I knew when I had a child the chance of him/her being a little bit of hothead was probably a given considering how I am. As an adult I know how to process my anger in a healthy way. I have reason that tells no matter how mad I am when things do not go my way, I cannot throw myself on to the floor and scream and kick (no matter how bad I want to). Kids can sometimes lack that knowledge. The first time my daughter screamed, threw herself around and cried, I had no idea what to do. How was this little ball of fire supposed to calm down? Fortunately, I am not the only parents who had this question. A Volcano in My Tummy by Eliane Whitehouse & Warwick Pudney is there to help.
A Volcano in My Tummy presents a clear and effective approach to helping children and adults alike understand and deal constructively with children's anger. The book offers engaging, well-organized activities which help to overcome the fear of children's anger which many adult care-givers experience, and distinguishes between anger the feeling, and violence the behavior. Primarily created for ages 6 to thirteen, it is accessible for use in class or at home.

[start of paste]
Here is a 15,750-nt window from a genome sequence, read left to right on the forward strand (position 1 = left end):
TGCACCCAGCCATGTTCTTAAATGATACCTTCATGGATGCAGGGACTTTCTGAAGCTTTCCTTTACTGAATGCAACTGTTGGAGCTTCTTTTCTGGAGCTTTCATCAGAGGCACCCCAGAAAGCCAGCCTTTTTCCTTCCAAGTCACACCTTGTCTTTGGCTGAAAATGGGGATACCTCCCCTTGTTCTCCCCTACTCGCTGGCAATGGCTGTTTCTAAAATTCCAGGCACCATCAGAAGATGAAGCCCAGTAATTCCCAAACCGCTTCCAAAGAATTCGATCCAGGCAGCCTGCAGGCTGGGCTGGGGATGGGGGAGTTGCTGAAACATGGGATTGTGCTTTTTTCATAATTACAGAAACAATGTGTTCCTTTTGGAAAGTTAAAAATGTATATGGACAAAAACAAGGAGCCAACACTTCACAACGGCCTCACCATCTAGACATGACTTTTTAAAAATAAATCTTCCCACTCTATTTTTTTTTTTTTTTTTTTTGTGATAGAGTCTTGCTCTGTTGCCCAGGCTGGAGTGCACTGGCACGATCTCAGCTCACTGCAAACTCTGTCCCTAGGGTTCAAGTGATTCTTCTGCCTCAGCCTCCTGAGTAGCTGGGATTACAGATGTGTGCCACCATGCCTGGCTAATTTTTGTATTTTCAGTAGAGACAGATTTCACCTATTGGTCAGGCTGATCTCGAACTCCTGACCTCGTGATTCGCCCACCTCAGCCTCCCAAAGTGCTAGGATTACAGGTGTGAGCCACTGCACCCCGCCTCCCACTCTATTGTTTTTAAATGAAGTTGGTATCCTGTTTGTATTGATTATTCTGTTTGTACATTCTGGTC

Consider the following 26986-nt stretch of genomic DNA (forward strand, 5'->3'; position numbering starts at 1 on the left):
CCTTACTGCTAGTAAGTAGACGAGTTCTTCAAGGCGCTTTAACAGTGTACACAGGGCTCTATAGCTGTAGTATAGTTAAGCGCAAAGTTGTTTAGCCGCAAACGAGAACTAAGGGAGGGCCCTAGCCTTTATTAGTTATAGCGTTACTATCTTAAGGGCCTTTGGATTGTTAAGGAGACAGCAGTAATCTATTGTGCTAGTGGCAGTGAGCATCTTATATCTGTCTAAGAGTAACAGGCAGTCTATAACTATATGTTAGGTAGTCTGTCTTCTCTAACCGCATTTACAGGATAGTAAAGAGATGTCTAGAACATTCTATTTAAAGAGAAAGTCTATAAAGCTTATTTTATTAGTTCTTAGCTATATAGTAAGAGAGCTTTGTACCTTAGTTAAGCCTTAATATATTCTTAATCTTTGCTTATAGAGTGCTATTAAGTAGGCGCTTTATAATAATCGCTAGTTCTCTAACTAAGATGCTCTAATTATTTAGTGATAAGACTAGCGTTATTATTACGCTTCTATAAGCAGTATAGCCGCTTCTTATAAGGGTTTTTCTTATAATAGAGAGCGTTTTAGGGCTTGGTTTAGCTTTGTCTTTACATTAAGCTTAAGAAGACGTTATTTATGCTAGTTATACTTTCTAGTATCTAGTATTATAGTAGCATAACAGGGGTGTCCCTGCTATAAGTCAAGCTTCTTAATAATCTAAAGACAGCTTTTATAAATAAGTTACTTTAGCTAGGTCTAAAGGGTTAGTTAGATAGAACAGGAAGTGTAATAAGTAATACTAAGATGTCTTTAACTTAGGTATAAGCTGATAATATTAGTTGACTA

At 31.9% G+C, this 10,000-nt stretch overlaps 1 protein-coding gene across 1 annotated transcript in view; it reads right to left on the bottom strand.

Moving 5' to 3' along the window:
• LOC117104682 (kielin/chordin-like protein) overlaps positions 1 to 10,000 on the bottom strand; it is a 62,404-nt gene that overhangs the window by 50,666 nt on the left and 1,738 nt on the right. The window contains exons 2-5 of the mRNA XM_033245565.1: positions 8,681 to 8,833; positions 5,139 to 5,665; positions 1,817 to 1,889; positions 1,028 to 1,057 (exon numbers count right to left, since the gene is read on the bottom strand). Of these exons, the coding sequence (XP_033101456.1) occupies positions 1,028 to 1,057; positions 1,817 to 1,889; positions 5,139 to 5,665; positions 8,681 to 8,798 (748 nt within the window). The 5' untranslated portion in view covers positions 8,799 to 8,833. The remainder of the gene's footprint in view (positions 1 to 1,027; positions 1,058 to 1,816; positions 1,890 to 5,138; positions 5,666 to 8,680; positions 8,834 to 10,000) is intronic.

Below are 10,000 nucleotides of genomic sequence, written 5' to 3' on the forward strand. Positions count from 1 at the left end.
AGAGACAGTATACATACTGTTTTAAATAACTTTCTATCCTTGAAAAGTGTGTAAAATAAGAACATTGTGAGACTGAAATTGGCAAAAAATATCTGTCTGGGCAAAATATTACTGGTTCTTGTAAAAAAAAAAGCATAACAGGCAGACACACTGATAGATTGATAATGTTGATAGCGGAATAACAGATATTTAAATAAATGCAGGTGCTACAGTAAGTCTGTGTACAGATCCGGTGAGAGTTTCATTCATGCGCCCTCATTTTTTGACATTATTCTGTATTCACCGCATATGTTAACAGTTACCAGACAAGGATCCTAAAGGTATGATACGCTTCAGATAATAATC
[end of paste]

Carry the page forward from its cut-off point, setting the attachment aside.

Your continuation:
This book offers ideas on how to give children self-esteem which inevitably will prevent kids from getting to high anger points in the long run. We all get angry, but how we process it is the true test. A Volcano in My Tummy gives parents and caregivers the tools and the vocabulary to help children deal with their anger in a positive way. It even had pages where children can use art of express how their anger makes them feel.
I wish this book was mandatory for all kids so we could prevent them from becoming like some of the angry adults we meet.